Dear Auntie

I’m HR Director of a small Hedge Fund. A while ago, when I was on holiday, a Trader, John, and his assistant, Matthew, had a full-blown slanging match which, unbelievably, culminated in a fist fight in the middle of the office. The CEO caught the tail-end of it and sacked John on the spot, since he was the more senior employee and his behaviour showed such poor judgement. Since then witnesses have told me that Matthew was “half-cut” after a liquid lunch and started the argument by making obscene comments about John’s wife. He also threw the first punch. He’s admitted that he behaved badly, grovelled and been given a final written warning.

John is now suing us for unfair dismissal. I know that the dismissal technically is unfair but his claim form says he wants to be reinstated to his job. Surely he can’t do this? We’ve appointed someone new now and anyway it would be impossible for him and Matthew to work together. Please tell me this can’t happen!

Yours,

Rattled about Reinstatement

 

Dear Rattled

I can well understand your concern. The prospect of re-employing a disgruntled and, frankly, unwanted employee is rarely appealing and, in cases like yours, could be disastrous.

First, the bad news: it’s possible for an employer to be ordered to reinstate an unfairly dismissed employee to the same position, or to re-employ them on no less favourable terms elsewhere in the business (or in an associated company). All employees who succeed in showing unfair dismissal are entitled to seek reinstatement or re-engagement as well compensation for any losses suffered. If granted, the effect in law is as if they have never been dismissed.

However, the good news is that reinstatement or re-engagement is not granted by the Tribunal as a matter of course. In fact, in the year 2004-2005, of 3,493 successful unfair dismissal claims brought, only 14 (or about 0.4%) resulted in an order for reinstatement or re-engagement. For 2003-2004, reinstatement was ordered in even fewer successful cases – 11 out of 4,363 or about 0.25%. These very low numbers may partly be because few employees seek the remedy but, while there are no statistics showing how many requests result in an order being made, the infrequency of the order is likely also to reflect the various hurdles which an employee must overcome along the way.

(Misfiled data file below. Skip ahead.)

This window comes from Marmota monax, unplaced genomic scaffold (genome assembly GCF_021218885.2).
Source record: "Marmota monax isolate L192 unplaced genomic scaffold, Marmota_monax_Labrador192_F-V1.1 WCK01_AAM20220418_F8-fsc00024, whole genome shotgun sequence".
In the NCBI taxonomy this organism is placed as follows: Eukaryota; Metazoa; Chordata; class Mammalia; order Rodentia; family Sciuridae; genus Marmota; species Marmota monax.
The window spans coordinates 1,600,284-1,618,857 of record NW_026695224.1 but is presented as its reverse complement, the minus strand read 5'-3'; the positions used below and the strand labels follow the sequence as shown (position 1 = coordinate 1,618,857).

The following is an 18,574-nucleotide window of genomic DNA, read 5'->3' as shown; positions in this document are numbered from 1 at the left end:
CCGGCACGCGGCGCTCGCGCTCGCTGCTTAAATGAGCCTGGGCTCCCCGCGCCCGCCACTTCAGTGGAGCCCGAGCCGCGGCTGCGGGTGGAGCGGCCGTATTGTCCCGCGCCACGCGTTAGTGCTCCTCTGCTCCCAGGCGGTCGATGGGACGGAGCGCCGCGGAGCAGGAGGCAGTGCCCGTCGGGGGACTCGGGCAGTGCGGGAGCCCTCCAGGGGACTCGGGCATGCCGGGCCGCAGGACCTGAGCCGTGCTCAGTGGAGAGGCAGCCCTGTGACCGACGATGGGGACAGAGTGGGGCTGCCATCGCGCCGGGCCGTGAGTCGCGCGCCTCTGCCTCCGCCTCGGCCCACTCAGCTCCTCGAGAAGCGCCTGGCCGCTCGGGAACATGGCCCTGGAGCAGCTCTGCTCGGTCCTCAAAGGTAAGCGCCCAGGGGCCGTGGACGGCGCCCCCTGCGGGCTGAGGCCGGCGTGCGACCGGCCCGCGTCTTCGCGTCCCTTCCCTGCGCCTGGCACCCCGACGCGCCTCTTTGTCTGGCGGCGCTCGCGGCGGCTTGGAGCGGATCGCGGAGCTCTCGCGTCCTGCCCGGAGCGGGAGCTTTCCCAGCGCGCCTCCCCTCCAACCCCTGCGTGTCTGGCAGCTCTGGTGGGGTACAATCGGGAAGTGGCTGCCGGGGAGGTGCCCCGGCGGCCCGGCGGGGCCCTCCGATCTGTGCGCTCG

Before making an order for reinstatement a tribunal must consider not only the employee’s wishes, but also whether it is practicable for the employer to comply with the order. In your case, I think that this factor will work in your favour. You need not show that it is impossible for you to comply with order for reinstatement or re-engagement: it is a matter of what is practicable at the relevant time. The Tribunal will take account of the fact that you are a small business where it will be necessary for John and Matthew to interact. You may also be able to show that the incident has caused you to lose all faith in John’s judgement and that you simply do not have confidence in him.

A Tribunal will not always take into account the fact that a permanent replacement has been hired, even if reinstatement would then lead to a redundancy situation. However, in your case, you are likely to be able to show that it was not feasible, in view of John’s role, for you to re-allocate John’s duties temporarily or to engage a temporary employee, so the hire of the replacement will be relevant.

You say that you recognise that the dismissal technically is unfair, presumably because of the failure to follow any process. In cases where the unfairness is merely procedural and the employee has caused or contributed to his dismissal, reinstatement will not normally be ordered. However, your case is not completely clear cut. While fighting in the office will almost always justify dismissal, there are mitigating circumstances here, which you failed to explore before dismissal. Moreover, your treatment of the two offenders is not consistent, given that Matthew has only received a final written warning despite the aggravating factors to his case. This may lead to a finding of substantive (not just procedural) unfairness, which will affect the level of damages (though some reduction will almost certainly be made for contributory fault). Nevertheless, in considering reinstatement, it’s still fair to say that John contributed to his dismissal, which will deter the Tribunal from making the order which he has requested.

On balance, it seems unlikely that John will achieve his requested order for reinstatement. Even if the worst came to the worst and reinstatement was ordered, you could consider whether to comply with that order. In doing so, you could be liable for an award of additional compensation ranging between £7,280 and £14,560 (the minimum and maximum award are reviewed each year). This additional compensation, however, may be a cheap price to pay compared to the cost of re-employing John. This is true both in terms of the direct costs of re-employment such as salary, bonus etc and the business impact of a disruptive employee.

One way or another, if you’re prepared to pay the price, you can be certain that John is gone for good – a case of “goodbye” not “au revoir”.

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